technical difficulties in the way of the accession of a non-signatory State before
the Convention came into force were probably not insuperable, but that, re
garded as a practical proposition, it seemed doubtful whether the accession
of any particular non-signatory State, which saw advantage in making itself
a party to the Convention and thereby undertaking the onerous obligations
which it would impose when it came into force, would at present amount to
more than a demonstration of sympathy with the objects of the Convention.
So many signatory States had delayed ratification that it could only be
regarded as doubtful whether the Convention would come into force in the

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Content

The file contains intelligence reports on the Kingdom of Hejaz, Najd and its Dependencies (after September 1932, Saudi Arabia) written by the British Legation at Jeddah.

Between July 1931 and December 1932 the reports are issued every two months, with the exception of the January-March 1932 and April 1932 reports. From January 1933 the reports are sent on a monthly basis.

Between July 1931 and December 1932, each report is divided into sections, numbered with Roman numerals from I to IX, as follows: Internal Affairs; Frontier Questions; Relations with States outside Arabia; Air Matters; Military Matters; Naval Matters; Pilgrimage; Slavery; and Miscellaneous. Each section is then further divided into parts relating to a particular matter or place, under a sub-heading. Some reports contain an annex.

From January 1933, when the reports become monthly, they take a new format. Each is divided into sections, as follows: Internal Affairs; Frontier Questions and Foreign Relations in Arabia; Relations with Powers Outside Arabia; Miscellaneous (often containing information on slavery and the pilgrimage).

Most reports are preceded by the covering letters from the Government of India, who distributed them to Political Offices in the Persian Gulf Historically used by the British to refer to the sea area between the Arabian Peninsula and Iran. Often referred to as The Gulf or the Arabian Gulf. and elsewhere, and the original covering letter from the Jeddah Legation, who would send them to the Government of India and Government departments in London. From May 1933, most reports were sent directly to the Political Agent A mid-ranking political representative (equivalent to a Consul) from the diplomatic corps of the Government of India or one of its subordinate provincial governments, in charge of a Political Agency. at Bahrain from Jeddah.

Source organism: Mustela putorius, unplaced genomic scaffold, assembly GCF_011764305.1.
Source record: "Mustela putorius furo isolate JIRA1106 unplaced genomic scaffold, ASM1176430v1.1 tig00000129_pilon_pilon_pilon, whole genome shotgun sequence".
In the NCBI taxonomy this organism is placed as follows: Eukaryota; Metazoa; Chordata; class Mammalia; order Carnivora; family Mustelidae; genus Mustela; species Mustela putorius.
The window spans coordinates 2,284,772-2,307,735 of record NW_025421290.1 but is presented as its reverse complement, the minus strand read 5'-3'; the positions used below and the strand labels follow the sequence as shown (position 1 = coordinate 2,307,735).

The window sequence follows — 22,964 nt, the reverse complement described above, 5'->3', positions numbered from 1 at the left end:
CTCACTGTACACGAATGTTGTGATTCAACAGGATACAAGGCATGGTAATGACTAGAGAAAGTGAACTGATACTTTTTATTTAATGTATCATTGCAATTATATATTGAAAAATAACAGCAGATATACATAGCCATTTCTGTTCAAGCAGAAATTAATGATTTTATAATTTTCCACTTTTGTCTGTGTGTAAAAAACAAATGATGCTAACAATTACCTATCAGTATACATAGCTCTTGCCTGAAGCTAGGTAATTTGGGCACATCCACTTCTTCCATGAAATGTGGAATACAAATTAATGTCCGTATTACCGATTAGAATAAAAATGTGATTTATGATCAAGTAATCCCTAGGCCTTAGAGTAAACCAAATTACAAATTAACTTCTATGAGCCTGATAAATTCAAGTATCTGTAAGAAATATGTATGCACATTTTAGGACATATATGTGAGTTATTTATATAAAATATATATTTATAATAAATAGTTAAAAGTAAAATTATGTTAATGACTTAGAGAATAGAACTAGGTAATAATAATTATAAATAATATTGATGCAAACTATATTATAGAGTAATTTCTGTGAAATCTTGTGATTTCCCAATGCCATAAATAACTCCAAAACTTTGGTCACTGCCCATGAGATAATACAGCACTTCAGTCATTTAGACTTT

Up until January 1933, each report began with an index giving a breakdown of the sections with references to the corresponding paragraph number. From January 1933 onwards no index is included.

Extent and format
1 file (266 folios)
Arrangement

The file is arranged chronologically.

Physical characteristics

Foliation: the main foliation sequence (used for referencing) commences at the front cover and terminates at the back cover; these numbers are written in pencil, are circled, and are located in the top right corner of the recto The front of a sheet of paper or leaf, often abbreviated to 'r'. side of each folio. An additional incomplete foliation sequence is also present in parallel between ff 6-11; these numbers are also written in pencil, but are not circled, and are located in the same position as the main sequence.

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English in Latin script
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'File 8/7 I Jidda Intelligence Reports' [‎9v] (18/536), British Library: India Office Records and Private Papers, IOR/R/15/2/295, in Qatar Digital Library <https://www.qdl.qa/archive/81055/vdc_100025543724.0x000013> [accessed 24 September 2019]